The branches of sacral plexus arise from this band and the band itself is continued as the sciatic nerve.
The sciatic nerve splits on the back of the thigh into the tibial nerve and common fibular nerve. Sometimes, these two nerves arise separately from the plexus.
Nerves from Sacral Plexus
Nerve to the Quadratus Femoris and Gemellus Inferior [L4-S1]
This nerve arises from the anterior divisions of L4, L5, and S1 nerve roots. It leaves the pelvis through the greater sciatic foramen, below the piriformis, and runs down in front of the sciatic nerve, the gemelli, and the tendon of the obturator internus.
It then enters the anterior surfaces of the quadratus femoris and gemellus inferior muscles.
It also gives an articular branch to the hip joint.
Nerve to the Obturator Internus and Gemellus Superior [L5-S2]
This arises from the anterior division of the L5, S1 and S2 roots.
It leaves the pelvis through the greater sciatic foramen below the piriformis. It enters the upper part gemellus superior muscle and gives off the branch. It enters the perineum through the lesser sciatic foramen and supplies the pelvic surface of the obturator internus muscle.
Nerve to the Piriformis [S1, S2]
The superior gluteal nerve is derived from L4–L5–S1 fibers, leaves the greater sciatic foramen above the piriformis, accompanied by the superior gluteal vessels, and divides into a superior and an inferior branch.
It supplies the tensor fascia latae, gluteus medius, and gluteus minimus muscles but carries no sensory fibers for skin.
The inferior division gives filaments to the gluteus medius and minimus and ends in the tensor fascia lata.
The inferior gluteal nerve, derived from L5–S1–S2 fibers, supplies only the gluteus maximus muscle, which subserves extension of the hip joint.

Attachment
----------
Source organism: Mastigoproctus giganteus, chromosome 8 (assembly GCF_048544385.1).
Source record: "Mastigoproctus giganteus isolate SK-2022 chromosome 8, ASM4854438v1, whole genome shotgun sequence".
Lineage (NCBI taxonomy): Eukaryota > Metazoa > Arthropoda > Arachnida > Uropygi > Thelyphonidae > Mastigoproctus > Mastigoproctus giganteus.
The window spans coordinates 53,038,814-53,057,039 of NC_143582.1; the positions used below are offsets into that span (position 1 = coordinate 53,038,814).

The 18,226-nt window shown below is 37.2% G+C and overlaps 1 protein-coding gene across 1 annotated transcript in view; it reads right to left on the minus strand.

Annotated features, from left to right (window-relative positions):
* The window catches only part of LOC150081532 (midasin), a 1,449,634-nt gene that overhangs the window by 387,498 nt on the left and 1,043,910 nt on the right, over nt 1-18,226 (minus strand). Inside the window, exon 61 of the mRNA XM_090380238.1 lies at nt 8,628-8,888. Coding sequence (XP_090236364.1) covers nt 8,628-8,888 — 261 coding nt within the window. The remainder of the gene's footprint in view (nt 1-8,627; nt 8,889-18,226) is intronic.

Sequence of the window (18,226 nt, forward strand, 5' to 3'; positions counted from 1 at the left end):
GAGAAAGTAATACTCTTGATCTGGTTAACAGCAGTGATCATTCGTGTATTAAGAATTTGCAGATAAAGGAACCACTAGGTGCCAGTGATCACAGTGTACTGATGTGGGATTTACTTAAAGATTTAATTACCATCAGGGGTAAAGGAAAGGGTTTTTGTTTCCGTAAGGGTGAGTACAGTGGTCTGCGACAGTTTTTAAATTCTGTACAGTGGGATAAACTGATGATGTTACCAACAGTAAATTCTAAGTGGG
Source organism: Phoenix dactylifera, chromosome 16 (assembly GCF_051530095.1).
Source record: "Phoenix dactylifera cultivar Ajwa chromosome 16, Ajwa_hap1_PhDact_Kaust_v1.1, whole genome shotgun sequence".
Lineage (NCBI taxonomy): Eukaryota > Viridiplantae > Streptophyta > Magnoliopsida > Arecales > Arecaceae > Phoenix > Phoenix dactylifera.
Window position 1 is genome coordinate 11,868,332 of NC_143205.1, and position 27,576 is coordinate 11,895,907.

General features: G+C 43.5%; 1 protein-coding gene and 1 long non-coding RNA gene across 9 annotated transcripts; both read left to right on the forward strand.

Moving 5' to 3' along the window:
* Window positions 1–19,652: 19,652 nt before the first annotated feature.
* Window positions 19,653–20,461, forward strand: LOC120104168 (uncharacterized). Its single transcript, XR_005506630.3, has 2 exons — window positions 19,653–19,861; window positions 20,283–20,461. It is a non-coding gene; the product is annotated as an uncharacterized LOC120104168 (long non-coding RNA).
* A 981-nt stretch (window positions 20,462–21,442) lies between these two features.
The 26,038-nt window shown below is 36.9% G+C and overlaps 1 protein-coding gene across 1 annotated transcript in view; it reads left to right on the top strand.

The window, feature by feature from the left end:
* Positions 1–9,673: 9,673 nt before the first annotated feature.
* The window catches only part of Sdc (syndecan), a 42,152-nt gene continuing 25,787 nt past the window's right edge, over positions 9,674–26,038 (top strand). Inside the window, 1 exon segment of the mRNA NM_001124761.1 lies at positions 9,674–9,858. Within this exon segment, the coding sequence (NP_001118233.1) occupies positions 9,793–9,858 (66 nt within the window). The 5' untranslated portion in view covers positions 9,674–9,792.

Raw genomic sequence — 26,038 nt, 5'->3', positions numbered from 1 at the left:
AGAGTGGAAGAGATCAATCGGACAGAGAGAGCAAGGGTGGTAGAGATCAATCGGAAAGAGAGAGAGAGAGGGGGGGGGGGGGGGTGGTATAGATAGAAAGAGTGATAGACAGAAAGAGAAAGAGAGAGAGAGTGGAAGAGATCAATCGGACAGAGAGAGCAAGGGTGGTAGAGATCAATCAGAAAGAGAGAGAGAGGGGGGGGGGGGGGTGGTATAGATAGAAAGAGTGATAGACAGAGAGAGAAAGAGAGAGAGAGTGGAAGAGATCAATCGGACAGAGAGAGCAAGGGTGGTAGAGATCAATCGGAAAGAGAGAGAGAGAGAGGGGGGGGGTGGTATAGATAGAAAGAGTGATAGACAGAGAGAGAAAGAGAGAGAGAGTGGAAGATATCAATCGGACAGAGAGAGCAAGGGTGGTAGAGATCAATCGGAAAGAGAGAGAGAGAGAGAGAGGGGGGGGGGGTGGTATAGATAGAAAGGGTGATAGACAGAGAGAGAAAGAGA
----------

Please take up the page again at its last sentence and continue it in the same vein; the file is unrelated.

It leaves the pelvis through the greater sciatic foramen, below the piriformis.
It branches to enter the deep surface of the gluteus maximus.
Posterior Femoral Cutaneous Nerve [S1-S3]
It arises partly from the posterior divisions of the first and second sacral nerve roots and from the anterior divisions of the second and third sacral nerve roots. S2 is the main contributor but also has a component from S1 and S3.
It leaves the pelvis adjacent to the sciatic nerve to supply sensation to the skin of the perineum and posterior surface of the lower portion of the buttock, thigh, and leg
Sciatic Nerve Tibial part: [L4-S3], Common Fibular part [L4-S2]
The sciatic nerve, which receives innervation from the L4–S3 roots. It is the largest nerve in the body, measuring 2 cm in breadth, and is also the continuation of the flattened back of the sacral plexus. The sciatic nerve passes out of the pelvis through the greater sciatic foramen, below the piriformis muscle.
It descends between the greater trochanter of the femur and the tuberosity of the ischium and along the back of the thigh to about its lower third, where it divides into tibial and common fibular (peroneal) nerves.
However, the division may take place at any point between the sacral plexus and the lower third of the thigh.
The sciatic nerve supplies the hamstring muscles and lateral division of adductor magnus muscle.
Through its branches tibial nerves and common fibular nerves it also supplies skin and muscles of leg and foot.
Clinical Significance of Lumbosacral Plexus
Lumbosacral plexus may be involved in many disorders, commonly called as lumbosacral plexopathy. It may be injured during birth, trauma or in chronic diseases like diabetes.
For correct diagnosis, it is important to differentiate between nerve disorders and plexus disorders.